Tony Arellano remembers the days when inking a lease took months. Getting a tenant to commit to space involved fielding more than a dozen inquiries, just as many in-person meetings, and countless back-and-forths on pricing and terms.
That was before Silicon Valley’s tech companies, as well as California and New York’s venture capitalists and hedge funders honed in on South Florida in, well, their typical way of doing business: Fast.
Peter Thiel and Keith Rabois’ Founders Fund, along with Jack Abraham’s Atomic, and a startup backed by both venture funds called OpenStore, were among the first wave of new-to-market companies last year. It took them three weeks to lease at Wynwood Annex in Miami, said Arellano, the co-founder of Dwntwn Realty Advisors who represented building owners the Related Group and East End Capital.
Commercial real estate data startup CREXi signed a lease at the same property in two weeks, and Bill Harris’ fintech Nirvana Technology in one week.
“These are some of the brightest minds, and they know how to grow companies,” said Arellano, who also represented CREXi. “These guys know how to make decisions. So, our ability to move fast and work quickly as we become more relevant is more important than ever.”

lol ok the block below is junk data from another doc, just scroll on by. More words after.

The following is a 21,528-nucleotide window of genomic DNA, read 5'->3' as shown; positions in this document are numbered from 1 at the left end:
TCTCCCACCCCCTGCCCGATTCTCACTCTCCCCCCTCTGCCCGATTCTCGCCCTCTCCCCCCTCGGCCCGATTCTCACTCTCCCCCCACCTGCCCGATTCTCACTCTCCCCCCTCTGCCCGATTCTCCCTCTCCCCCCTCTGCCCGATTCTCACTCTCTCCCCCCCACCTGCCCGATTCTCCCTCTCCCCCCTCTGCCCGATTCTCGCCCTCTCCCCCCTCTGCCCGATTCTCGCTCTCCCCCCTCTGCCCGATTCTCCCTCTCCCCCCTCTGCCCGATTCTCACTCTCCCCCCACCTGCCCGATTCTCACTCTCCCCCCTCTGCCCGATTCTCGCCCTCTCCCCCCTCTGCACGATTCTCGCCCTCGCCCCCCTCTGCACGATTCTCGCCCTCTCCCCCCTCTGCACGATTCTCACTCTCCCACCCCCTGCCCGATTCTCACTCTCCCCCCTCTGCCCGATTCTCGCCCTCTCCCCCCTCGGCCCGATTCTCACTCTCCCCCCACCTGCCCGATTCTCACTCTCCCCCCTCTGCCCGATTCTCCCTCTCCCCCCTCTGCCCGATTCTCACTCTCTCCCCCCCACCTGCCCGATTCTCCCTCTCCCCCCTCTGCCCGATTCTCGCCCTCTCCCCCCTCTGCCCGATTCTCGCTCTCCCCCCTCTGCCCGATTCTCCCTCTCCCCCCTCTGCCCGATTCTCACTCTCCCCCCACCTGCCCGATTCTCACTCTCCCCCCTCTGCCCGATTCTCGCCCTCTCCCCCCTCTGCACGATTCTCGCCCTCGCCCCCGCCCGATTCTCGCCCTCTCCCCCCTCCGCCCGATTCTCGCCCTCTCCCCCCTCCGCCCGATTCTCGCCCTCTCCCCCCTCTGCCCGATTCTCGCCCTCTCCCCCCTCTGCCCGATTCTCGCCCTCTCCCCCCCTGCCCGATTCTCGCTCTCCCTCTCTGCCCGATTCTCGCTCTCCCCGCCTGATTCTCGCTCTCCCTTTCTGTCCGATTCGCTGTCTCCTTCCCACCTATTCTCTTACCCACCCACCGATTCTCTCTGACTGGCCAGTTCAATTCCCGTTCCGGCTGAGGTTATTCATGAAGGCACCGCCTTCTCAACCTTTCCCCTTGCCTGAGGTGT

The buzz about South Florida becoming “more relevant” has reached a near-deafening pitch. Startup transplants’ tweets extoll the region as their new mecca, and headlines rename the area the “Silicon Valley of the South” or the “Wall Street of the South.”
Commercial brokers like Arellano went from patiently working to fill vacancies in early 2020 to having to turn away tenants from fully occupied properties the following year. They have become rainmakers in their own right, signing bigger deals at much higher rents, and posting record lease-up times. They have become bridge-builders, closing the gap between newcomers’ expectations and local landlords’ practice of business as usual. And, just like the tech-savvy firms, brokers have become data wonks, using the latest software to keep up with the deluge of demand and tenants’ projected growth.
“Our whole way of doing business is different right now. It is data-driven,” said Donna Abood, who heads Avison Young’s Miami office. “It is about data, then it is about their business strategy, and then, it’s real estate.”
In late 2021, Canadian asset management heavyweight CI Financial leased 18,500 square feet for its U.S. headquarters at 830 Brickell in Miami. Now, it has opted to double its footprint in the tower, according to Abood, who represented the firm.
Said Abood: “Nothing is static.”
Brave new market
Companies are on the lookout for a combined 1.5 million square feet of office space in Miami-Dade County, according to Brian Gale of Cushman & Wakefield.
In the first week of December, Gale and his team met with prospective tenants’ agents in New York to “get out in front of those guys” as part of their marketing efforts for the Miami office towers 830 Brickell, being developed by Vlad Doronin’s Oko Group and Cain International, and 701 Brickell, owned by Nuveen. The message was clear: Tenants looking to expand to the Sunshine State want Class A space.